This brings us back to present-day Obama. Already alternative media commentators who are convinced that Obama is lying are equally certain that he doesn’t have any real reason for attacking Syria. It’s all one big mistake because Obama is stupid, or because he is too proud to back down from his unwise and disingenuous mention of a “red line” (which was just innocently thrown out there as a warning to Syria, and was definitely not a keynote in an ongoing campaign to build support for military action). I can already imagine that the academic hacks who indulge in “psychopolitics” are beginning to see how his absent father and lack of ethno-racial peers in childhood would incline Obama to want to attack Syria in a maverick gunslinger at high-noon sort of way. But one does not construct an elaborate deception without having something to conceal. And one does not use this deception to commit a war crime without a pretty serious motive.

The Real Reason

The helpless giant rhetoric currently being used by Obama and Kerry is incredibly weak. Many millions in the US and throughout the Western world, already much more jaded than during Obama’s first term, will become permanently distrusting of the US government. The very fact that Obama was supposed to be different than Bush has been a huge advantage which has enabled Obama to act in ways that Bush would never have been allowed to act. But now those that lose faith in Obama are liable to lose faith in the régime altogether, and they are likely to stay that way for a very long time if not until the day they die. Outside of the West, the fact that even the lies and rationalisations are so pathetic quite understandably fuels an extreme level of anger and directs that anger far more at the people of the US and the West than Bush’s actions ever could. The Obama administration would not create this situation without significant reasons.

With regard to the the specific instance of the threatened cruise missile strikes against Syria I must be speculative, but with regard to the context of ongoing support for armed rebels in Syria I can speak more firmly. I have heard it said that the US encouraged or allowed its Syrian National Council allies or clients to repudiate offers of negotiations on the basis that the US was hoping for military victory. But without a major outside military intervention there has never been any realistic prospect of a rebel victory. When I outlined to an acquaintance the factors which show that the US is, in fact, trying to ensure that conflict continues without a decision there was a reflexive response that the the driving force must be the US arms manufacturers seeking profits. It think that such a response would be common but, in my opinion, it borders on magic thinking. In general, if you think that the tail is wagging the dog then you do not understand how the dog works. Instead it should be clear that the US ensures the continuation of conflict in Syria because the conflict weakens Syria. The conflict destroys Syrian property, divides Syrian society, and kills Syrians.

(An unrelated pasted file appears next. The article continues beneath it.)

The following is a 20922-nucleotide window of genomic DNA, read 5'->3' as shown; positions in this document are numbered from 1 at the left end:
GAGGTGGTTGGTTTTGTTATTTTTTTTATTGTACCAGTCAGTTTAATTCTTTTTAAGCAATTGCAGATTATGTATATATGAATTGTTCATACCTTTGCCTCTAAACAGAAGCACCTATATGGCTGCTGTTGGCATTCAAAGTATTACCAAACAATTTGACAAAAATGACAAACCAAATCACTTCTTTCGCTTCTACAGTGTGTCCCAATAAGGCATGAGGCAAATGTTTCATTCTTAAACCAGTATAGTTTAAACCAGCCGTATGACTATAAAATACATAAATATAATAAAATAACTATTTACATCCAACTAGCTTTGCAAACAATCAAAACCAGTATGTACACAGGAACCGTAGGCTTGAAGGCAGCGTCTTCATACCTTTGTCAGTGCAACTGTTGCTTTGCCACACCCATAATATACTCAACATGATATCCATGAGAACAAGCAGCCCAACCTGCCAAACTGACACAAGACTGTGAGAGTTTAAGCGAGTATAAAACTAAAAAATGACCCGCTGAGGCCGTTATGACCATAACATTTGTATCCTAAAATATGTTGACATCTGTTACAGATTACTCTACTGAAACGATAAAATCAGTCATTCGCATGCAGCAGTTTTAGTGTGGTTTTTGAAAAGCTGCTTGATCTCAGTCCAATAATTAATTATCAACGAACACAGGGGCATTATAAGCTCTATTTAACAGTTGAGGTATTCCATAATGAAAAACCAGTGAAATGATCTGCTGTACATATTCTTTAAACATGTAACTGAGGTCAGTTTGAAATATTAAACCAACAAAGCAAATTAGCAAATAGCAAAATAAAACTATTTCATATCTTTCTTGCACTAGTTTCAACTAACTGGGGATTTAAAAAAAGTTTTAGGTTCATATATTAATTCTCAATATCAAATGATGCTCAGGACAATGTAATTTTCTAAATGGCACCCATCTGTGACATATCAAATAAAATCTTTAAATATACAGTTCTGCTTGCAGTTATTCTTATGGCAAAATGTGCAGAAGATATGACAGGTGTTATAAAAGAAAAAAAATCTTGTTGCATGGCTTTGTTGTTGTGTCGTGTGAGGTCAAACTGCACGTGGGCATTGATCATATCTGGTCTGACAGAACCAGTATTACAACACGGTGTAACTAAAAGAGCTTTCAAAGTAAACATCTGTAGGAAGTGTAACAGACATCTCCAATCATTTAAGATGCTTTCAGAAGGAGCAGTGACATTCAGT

There must be a real and substantive motive behind US behaviour. These are matters of extreme weight undertaken by an enormous bureaucratic machine. Between the State Department, the National Security Council, the “intelligence community” and the Department of Defense it is not as if Obama could or would just poke his head around the door one Tuesday afternoon and say: “Hey Chuck, how about we arm those FSA dudes?” If there is reason and consideration behind US actions then, why do they not just share those reasons with us? George Orwell had the answer to that question back in 1946: “In our time, political speech and writing are largely the defense of the indefensible. Things like the continuance of British rule in India, the Russian purges and deportations, the dropping of the atom bombs on Japan, can indeed be defended, but only by arguments which are too brutal for most people to face, and which do not square with the professed aims of the political parties.”

The fact is the Obama and Kerry could honestly explain what they are doing in Syria, but to do so would cause worldwide riots; would see allies repudiating their relationship with the US; and might even spawn serious moves towards war-crimes trials perhaps even in the US itself. The US needs to exert some form of control over the Middle East because of its oil resources. Since it cannot rule directly or even indirectly (because the interests of most Middle Eastern people are not compatible with US imperial interests) it must seek to enfeeble these inherently inimical societies through destabilisation and direct or indirect destruction. This is very deadly and very brutal behaviour.

In Iraq it was exactly this sort of behaviour, working on exactly this sort of rationale, that saw the US by direct means cause over 2 million Iraqi deaths in the space of 20 years and leave a shattered and poisoned land of ongoing mass violence behind. This was war conducted against the nation of Iraq – not the government of Iraq, nor the army of Iraq, but the people of Iraq. When Raphaël Lemkin wanted to describe the “antithesis of the … doctrine [which] holds that war is directed against sovereigns and armies, not against subjects and civilians” he came up with a brand new term. That term was “genocide”. That is what genocide means, it means war conducted against a people, their society, their culture, their economy and not their government’s army. In this sense, and under the law contained in the United Nations Convention on the Prevention and Punishment of the Crime of Genocide, there is no question that the US committed genocide in Iraq. If it were ever to be argued properly in court, the case would be open and shut regardless of the fact that many Iraqis died at the hands of the avowed enemies of the US.